For many of us, a cup of morning coffee is a force of habit. Now, a new study sheds light on the dark side of our daily brew: “caffeine use disorder,” a real form of addiction, according to a study published in the Journal of Consulting and Clinical Psychology.
What is caffeine addiction? Just two years ago, "caffeine use disorder" joined the official list of recognized mental disorders in the Diagnostic and Statistical Manual of Mental Disorders. The disorder is defined by caffeine dependency and an inability to consume less caffeine despite a desire to do so. The level of caffeine intake that constitutes dependency varies from person to person. In fact, an earlier study showed that addicts often drink less than the average person, in some cases as little as 100 mg of caffeine, according to a Psychology Today article.
The good news is just a single one-hour session of talk therapy may help people significantly cut their caffeine intake. This involves patients discussing their addictive behavior with a professional counselor, which helps them to understand, recognize and change irrational thoughts (like anxiety) that are causing their caffeine addiction, says study author Laura Juliano, a professor of psychology at American University in Washington, D.C. Activities might involve journaling to identify patterns and acknowledging false beliefs in order to change them.
67 research subjects were drinking about 700 mg every day, and while they were motivated to cut back, every effort had failed. The group got one hour of therapy with a professional counselor, and 75 percent reduced their caffeine intake to less than 200 mg per day—and they kept it at that same level one year later. "What we're talking about here are people who have not only a physical dependence on caffeine, but also negative physical and psychological repercussions from caffeine use and have been unable to cut back or quit using caffeine," Juliano told HealthDay. "And we found that therapy helped people with this disorder make significant reductions in consumption."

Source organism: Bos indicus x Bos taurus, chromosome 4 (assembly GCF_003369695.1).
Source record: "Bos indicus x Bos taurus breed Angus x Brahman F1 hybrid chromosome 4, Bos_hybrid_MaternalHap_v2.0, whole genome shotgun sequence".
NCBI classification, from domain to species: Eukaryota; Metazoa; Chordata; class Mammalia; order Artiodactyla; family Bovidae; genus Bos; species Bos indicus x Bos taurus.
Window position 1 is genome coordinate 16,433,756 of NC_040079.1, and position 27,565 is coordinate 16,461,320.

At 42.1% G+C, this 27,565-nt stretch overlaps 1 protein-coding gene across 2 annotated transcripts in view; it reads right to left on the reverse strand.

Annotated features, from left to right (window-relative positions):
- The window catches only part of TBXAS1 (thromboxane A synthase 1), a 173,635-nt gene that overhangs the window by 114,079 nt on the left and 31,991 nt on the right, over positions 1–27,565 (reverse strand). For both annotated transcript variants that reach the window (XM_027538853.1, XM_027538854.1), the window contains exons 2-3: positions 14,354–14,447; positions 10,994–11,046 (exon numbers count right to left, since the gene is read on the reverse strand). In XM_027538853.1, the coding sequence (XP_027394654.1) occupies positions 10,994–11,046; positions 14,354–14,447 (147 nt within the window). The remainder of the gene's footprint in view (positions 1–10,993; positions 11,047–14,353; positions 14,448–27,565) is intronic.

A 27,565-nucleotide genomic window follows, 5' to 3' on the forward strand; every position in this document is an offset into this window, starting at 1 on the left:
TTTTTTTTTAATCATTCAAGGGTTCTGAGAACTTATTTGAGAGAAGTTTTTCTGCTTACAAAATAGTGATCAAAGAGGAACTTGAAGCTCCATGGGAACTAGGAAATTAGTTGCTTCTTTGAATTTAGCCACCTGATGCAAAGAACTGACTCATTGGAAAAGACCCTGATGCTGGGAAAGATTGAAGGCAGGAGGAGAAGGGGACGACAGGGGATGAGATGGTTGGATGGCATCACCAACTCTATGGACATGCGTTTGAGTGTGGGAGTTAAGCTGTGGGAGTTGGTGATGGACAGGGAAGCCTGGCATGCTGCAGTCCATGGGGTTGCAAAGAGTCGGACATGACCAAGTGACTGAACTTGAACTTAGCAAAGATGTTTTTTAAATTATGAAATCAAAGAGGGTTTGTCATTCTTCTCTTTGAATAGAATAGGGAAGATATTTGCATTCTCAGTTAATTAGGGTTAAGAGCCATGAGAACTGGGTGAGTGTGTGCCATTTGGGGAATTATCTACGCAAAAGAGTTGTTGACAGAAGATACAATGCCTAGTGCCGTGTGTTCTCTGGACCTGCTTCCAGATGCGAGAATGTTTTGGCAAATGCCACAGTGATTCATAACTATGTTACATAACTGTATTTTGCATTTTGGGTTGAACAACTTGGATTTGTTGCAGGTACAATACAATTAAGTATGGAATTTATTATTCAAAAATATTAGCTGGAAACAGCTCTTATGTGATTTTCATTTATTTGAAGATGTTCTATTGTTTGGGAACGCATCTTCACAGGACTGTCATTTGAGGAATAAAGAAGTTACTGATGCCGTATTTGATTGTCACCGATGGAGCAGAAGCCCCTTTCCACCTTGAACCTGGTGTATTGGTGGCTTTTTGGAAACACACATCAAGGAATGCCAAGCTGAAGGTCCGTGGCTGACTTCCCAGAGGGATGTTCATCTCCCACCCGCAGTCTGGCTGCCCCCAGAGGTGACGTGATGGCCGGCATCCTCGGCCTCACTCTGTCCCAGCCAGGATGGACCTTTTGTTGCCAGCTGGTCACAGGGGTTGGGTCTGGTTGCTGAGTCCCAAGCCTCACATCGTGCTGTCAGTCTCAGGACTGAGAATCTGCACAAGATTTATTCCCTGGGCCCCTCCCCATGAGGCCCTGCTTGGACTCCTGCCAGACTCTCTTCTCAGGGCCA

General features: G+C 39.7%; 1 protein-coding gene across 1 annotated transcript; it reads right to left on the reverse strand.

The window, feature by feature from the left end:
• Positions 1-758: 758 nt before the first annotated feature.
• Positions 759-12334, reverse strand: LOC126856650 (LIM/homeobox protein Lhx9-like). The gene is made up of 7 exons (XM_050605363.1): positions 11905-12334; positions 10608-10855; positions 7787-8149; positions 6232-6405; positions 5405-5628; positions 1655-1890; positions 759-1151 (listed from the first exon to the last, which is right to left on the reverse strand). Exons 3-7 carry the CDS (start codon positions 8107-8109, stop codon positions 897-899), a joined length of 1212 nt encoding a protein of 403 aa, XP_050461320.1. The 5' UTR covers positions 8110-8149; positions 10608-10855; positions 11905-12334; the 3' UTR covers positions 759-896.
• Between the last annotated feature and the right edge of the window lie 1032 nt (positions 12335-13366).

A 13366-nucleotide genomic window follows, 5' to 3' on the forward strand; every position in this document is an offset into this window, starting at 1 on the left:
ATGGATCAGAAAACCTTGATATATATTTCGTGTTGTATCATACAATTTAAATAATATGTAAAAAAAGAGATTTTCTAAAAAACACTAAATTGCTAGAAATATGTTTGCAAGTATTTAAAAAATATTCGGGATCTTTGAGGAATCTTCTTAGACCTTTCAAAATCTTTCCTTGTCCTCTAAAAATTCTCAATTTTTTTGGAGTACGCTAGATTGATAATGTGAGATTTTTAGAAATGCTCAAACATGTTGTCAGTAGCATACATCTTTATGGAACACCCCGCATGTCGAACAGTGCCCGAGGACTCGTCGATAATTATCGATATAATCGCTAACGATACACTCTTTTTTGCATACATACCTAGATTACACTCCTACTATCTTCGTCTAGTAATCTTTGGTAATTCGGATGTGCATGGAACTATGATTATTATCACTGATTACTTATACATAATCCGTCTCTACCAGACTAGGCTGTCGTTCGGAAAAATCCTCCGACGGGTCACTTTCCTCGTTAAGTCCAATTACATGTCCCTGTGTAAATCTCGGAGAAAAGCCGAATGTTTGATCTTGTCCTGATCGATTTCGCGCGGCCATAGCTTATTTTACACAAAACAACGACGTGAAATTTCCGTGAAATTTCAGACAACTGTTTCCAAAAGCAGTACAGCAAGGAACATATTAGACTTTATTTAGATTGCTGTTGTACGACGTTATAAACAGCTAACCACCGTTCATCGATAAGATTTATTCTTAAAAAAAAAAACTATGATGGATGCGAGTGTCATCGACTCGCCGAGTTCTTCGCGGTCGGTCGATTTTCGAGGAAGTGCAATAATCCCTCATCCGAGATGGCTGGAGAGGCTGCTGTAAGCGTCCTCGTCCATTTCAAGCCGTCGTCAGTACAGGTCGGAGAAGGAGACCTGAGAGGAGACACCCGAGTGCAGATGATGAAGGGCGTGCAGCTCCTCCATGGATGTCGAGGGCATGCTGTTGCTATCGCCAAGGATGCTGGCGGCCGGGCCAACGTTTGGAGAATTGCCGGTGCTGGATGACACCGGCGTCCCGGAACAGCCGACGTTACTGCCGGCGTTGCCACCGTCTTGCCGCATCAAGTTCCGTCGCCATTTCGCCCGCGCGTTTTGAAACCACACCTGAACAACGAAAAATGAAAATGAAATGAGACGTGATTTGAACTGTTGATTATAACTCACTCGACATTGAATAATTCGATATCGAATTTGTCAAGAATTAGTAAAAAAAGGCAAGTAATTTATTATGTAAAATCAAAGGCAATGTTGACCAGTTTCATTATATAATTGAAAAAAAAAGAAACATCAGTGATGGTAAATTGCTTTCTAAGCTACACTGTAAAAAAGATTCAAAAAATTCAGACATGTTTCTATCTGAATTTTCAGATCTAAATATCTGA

As for how much caffeine is ideal, there isn't a solid number. Juliano advises limiting caffeine consumption to about 400 mg per day, roughly equal to two or three eight-ounce cups of coffee. Another study supports this, as it says two to three cups of caffeinated coffee cuts the risk of colon cancer. However, another study found that three to five cups reaped major health benefits like living longer, having more energy and avoiding a host of diseases like heart disease, stroke, neurological conditions and suicide (regardless whether you drink regular or decaf).
If you feel like you can’t live without coffee, try substituting one cup at a time with a decaf version or an alternative with lower caffeine content, such as white tea. If you can’t reduce your intake, perhaps you should consider talk therapy—after all, it might just take an hour.